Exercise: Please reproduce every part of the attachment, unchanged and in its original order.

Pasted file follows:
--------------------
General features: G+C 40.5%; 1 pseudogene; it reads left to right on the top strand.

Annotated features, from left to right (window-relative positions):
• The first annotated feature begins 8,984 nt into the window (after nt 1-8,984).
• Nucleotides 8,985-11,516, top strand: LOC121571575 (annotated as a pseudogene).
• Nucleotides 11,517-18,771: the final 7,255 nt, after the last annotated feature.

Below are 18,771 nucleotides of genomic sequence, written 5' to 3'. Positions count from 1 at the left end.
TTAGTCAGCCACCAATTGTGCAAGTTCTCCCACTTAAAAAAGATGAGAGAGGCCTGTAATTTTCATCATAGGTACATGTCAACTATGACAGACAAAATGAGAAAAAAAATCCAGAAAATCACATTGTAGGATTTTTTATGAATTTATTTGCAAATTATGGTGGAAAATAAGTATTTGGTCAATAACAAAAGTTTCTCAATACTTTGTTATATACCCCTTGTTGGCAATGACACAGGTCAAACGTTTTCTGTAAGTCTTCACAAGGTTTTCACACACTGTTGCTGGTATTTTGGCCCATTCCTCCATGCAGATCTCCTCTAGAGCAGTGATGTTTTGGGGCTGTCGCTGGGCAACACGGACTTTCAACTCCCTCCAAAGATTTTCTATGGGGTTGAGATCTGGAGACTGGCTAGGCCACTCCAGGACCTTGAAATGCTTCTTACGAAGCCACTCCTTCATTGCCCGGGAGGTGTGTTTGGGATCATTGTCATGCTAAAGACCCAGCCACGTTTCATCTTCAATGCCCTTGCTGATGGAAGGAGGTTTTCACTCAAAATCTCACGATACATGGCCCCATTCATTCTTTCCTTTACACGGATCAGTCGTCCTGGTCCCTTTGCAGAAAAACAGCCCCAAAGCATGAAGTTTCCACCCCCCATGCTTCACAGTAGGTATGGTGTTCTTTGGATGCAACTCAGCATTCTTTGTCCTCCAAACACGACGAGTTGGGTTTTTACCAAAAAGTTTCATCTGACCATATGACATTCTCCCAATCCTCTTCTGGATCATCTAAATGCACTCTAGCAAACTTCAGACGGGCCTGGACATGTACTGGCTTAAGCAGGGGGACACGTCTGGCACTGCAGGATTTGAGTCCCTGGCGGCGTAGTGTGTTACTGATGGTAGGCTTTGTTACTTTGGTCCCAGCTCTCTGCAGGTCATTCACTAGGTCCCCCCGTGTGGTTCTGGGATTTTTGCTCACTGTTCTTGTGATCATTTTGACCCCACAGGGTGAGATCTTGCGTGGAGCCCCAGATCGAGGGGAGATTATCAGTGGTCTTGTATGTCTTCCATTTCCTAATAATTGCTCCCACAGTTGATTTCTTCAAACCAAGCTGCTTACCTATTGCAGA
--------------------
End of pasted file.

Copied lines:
General features: G+C 40.5%; 1 pseudogene; it reads left to right on the top strand.

Annotated features, from left to right (window-relative positions):
• The first annotated feature begins 8,984 nt into the window (after nt 1-8,984).
• Nucleotides 8,985-11,516, top strand: LOC121571575 (annotated as a pseudogene).
• Nucleotides 11,517-18,771: the final 7,255 nt, after the last annotated feature.

Below are 18,771 nucleotides of genomic sequence, written 5' to 3'. Positions count from 1 at the left end.
TTAGTCAGCCACCAATTGTGCAAGTTCTCCCACTTAAAAAAGATGAGAGAGGCCTGTAATTTTCATCATAGGTACATGTCAACTATGACAGACAAAATGAGAAAAAAAATCCAGAAAATCACATTGTAGGATTTTTTATGAATTTATTTGCAAATTATGGTGGAAAATAAGTATTTGGTCAATAACAAAAGTTTCTCAATACTTTGTTATATACCCCTTGTTGGCAATGACACAGGTCAAACGTTTTCTGTAAGTCTTCACAAGGTTTTCACACACTGTTGCTGGTATTTTGGCCCATTCCTCCATGCAGATCTCCTCTAGAGCAGTGATGTTTTGGGGCTGTCGCTGGGCAACACGGACTTTCAACTCCCTCCAAAGATTTTCTATGGGGTTGAGATCTGGAGACTGGCTAGGCCACTCCAGGACCTTGAAATGCTTCTTACGAAGCCACTCCTTCATTGCCCGGGAGGTGTGTTTGGGATCATTGTCATGCTAAAGACCCAGCCACGTTTCATCTTCAATGCCCTTGCTGATGGAAGGAGGTTTTCACTCAAAATCTCACGATACATGGCCCCATTCATTCTTTCCTTTACACGGATCAGTCGTCCTGGTCCCTTTGCAGAAAAACAGCCCCAAAGCATGAAGTTTCCACCCCCCATGCTTCACAGTAGGTATGGTGTTCTTTGGATGCAACTCAGCATTCTTTGTCCTCCAAACACGACGAGTTGGGTTTTTACCAAAAAGTTTCATCTGACCATATGACATTCTCCCAATCCTCTTCTGGATCATCTAAATGCACTCTAGCAAACTTCAGACGGGCCTGGACATGTACTGGCTTAAGCAGGGGGACACGTCTGGCACTGCAGGATTTGAGTCCCTGGCGGCGTAGTGTGTTACTGATGGTAGGCTTTGTTACTTTGGTCCCAGCTCTCTGCAGGTCATTCACTAGGTCCCCCCGTGTGGTTCTGGGATTTTTGCTCACTGTTCTTGTGATCATTTTGACCCCACAGGGTGAGATCTTGCGTGGAGCCCCAGATCGAGGGGAGATTATCAGTGGTCTTGTATGTCTTCCATTTCCTAATAATTGCTCCCACAGTTGATTTCTTCAAACCAAGCTGCTTACCTATTGCAGA